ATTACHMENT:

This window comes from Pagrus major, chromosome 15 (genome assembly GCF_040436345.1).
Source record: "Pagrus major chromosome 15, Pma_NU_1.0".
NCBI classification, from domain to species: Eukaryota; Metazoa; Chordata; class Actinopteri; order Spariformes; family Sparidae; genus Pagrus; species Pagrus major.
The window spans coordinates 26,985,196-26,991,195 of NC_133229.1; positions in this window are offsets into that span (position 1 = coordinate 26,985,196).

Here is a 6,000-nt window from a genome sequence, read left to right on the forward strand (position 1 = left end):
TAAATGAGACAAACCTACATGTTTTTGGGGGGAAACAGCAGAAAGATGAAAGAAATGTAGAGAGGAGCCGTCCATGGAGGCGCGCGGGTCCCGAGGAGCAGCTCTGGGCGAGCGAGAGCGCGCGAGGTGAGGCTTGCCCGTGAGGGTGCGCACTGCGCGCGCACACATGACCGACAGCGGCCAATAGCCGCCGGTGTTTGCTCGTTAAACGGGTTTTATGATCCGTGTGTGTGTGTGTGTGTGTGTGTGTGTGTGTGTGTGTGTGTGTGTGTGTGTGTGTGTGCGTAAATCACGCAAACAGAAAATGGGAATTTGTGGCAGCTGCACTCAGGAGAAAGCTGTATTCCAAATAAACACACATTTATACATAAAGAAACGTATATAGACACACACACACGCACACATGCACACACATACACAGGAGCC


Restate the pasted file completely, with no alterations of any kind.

This window comes from Pagrus major, chromosome 15 (genome assembly GCF_040436345.1).
Source record: "Pagrus major chromosome 15, Pma_NU_1.0".
NCBI classification, from domain to species: Eukaryota; Metazoa; Chordata; class Actinopteri; order Spariformes; family Sparidae; genus Pagrus; species Pagrus major.
The window spans coordinates 26,985,196-26,991,195 of NC_133229.1; positions in this window are offsets into that span (position 1 = coordinate 26,985,196).

Here is a 6,000-nt window from a genome sequence, read left to right on the forward strand (position 1 = left end):
TAAATGAGACAAACCTACATGTTTTTGGGGGGAAACAGCAGAAAGATGAAAGAAATGTAGAGAGGAGCCGTCCATGGAGGCGCGCGGGTCCCGAGGAGCAGCTCTGGGCGAGCGAGAGCGCGCGAGGTGAGGCTTGCCCGTGAGGGTGCGCACTGCGCGCGCACACATGACCGACAGCGGCCAATAGCCGCCGGTGTTTGCTCGTTAAACGGGTTTTATGATCCGTGTGTGTGTGTGTGTGTGTGTGTGTGTGTGTGTGTGTGTGTGTGTGTGTGTGTGTGTGCGTAAATCACGCAAACAGAAAATGGGAATTTGTGGCAGCTGCACTCAGGAGAAAGCTGTATTCCAAATAAACACACATTTATACATAAAGAAACGTATATAGACACACACACACGCACACATGCACACACATACACAGGAGCC